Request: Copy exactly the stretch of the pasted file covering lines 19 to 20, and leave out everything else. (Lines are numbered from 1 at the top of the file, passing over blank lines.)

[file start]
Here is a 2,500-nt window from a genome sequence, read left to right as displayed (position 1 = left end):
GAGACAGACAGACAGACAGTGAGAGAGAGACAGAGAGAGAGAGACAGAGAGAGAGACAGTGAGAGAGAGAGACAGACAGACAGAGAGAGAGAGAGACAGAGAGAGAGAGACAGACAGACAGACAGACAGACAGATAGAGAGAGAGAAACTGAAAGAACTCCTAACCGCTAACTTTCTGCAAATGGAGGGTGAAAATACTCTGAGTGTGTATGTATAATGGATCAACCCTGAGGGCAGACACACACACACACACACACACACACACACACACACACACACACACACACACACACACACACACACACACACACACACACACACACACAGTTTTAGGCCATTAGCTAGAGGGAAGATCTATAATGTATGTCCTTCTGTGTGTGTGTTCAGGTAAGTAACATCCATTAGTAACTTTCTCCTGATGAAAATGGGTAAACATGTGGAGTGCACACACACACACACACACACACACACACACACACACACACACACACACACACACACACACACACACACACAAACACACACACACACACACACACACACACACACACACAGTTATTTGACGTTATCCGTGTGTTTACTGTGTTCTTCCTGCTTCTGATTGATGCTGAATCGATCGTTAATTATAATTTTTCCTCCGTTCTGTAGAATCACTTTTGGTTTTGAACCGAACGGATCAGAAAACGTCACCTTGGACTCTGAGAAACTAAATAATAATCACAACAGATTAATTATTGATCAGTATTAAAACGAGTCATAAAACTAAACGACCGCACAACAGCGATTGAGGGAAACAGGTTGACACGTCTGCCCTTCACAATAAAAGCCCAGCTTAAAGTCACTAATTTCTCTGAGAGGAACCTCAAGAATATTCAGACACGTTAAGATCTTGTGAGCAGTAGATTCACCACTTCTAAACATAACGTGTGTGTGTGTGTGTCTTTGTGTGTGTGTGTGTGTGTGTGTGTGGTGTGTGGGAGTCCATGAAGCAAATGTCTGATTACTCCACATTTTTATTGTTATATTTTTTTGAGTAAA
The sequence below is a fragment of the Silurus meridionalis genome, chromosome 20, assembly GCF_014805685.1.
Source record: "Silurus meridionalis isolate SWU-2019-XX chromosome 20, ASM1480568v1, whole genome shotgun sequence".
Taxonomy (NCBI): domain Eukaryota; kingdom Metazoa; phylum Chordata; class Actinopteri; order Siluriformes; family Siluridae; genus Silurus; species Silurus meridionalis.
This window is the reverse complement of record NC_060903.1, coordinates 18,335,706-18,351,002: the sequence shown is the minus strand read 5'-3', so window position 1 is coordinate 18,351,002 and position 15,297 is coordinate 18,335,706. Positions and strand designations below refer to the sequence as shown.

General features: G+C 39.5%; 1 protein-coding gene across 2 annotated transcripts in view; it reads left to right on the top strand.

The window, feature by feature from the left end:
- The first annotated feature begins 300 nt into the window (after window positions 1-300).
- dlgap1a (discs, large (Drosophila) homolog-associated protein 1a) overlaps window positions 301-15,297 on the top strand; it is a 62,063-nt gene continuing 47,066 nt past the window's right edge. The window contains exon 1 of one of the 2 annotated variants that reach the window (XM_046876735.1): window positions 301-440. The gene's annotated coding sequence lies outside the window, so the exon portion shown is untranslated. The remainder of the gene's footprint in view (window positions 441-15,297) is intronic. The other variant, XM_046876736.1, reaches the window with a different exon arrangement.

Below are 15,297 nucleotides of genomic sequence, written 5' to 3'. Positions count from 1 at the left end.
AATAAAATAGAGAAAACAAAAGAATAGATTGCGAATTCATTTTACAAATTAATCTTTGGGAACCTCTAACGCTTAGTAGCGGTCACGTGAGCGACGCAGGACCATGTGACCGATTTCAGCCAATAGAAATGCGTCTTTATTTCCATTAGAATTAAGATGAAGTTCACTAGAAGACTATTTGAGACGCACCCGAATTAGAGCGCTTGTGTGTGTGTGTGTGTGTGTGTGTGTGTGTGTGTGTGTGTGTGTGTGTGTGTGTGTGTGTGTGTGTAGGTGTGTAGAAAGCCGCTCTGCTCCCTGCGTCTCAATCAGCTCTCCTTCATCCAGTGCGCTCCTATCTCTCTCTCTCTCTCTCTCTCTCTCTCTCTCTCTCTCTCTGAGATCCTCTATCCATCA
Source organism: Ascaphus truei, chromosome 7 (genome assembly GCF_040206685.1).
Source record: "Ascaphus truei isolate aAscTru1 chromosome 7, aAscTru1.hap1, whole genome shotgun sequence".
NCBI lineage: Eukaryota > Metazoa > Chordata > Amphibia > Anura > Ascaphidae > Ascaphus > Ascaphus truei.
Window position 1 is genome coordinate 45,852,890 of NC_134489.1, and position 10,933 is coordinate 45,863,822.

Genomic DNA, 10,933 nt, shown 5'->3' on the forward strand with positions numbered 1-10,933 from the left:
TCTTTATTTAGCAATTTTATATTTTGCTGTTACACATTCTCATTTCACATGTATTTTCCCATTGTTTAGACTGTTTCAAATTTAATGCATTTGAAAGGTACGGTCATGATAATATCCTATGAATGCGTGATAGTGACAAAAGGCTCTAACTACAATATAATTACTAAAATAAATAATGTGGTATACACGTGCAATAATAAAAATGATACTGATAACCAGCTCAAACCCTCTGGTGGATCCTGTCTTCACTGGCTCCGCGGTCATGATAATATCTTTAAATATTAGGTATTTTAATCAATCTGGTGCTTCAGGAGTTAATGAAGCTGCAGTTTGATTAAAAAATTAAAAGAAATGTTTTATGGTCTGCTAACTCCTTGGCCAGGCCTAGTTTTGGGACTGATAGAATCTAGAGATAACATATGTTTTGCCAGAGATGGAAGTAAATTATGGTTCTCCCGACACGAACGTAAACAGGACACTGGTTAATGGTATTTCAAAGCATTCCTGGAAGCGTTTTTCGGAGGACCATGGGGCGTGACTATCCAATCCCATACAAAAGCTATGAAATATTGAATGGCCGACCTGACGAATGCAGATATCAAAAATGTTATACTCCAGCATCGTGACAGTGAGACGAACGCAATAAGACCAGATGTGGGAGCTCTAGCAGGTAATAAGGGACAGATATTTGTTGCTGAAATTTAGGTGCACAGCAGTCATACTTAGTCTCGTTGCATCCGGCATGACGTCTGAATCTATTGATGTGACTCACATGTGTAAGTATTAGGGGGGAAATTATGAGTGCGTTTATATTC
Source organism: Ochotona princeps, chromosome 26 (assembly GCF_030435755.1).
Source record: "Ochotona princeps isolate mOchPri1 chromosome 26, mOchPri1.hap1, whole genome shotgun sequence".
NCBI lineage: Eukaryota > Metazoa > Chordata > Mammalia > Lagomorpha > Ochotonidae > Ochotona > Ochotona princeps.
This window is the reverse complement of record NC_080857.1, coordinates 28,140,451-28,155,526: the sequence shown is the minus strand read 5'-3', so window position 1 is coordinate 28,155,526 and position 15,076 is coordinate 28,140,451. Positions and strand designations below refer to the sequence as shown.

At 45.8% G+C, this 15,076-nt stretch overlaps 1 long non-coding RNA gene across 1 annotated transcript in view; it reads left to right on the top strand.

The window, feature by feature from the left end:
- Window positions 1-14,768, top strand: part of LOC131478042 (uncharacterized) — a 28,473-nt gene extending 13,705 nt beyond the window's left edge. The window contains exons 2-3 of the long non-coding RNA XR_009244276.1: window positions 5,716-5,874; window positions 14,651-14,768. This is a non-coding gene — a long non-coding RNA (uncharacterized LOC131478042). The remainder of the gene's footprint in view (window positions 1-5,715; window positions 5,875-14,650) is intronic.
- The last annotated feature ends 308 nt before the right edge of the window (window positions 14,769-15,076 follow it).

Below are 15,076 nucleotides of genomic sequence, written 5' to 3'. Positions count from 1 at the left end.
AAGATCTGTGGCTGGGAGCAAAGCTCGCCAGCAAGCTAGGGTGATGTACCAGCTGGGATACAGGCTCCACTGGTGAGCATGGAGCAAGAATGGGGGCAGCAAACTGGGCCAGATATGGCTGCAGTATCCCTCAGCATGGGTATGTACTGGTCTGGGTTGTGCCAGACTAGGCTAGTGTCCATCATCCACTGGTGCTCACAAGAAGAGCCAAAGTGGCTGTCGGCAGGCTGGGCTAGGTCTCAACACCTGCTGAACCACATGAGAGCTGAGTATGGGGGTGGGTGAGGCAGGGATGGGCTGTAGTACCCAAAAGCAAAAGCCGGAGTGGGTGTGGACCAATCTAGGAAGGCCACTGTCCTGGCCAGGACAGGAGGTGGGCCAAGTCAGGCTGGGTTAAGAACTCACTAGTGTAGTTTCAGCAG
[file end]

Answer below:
Source organism: Ochotona princeps, chromosome 26 (assembly GCF_030435755.1).
Source record: "Ochotona princeps isolate mOchPri1 chromosome 26, mOchPri1.hap1, whole genome shotgun sequence".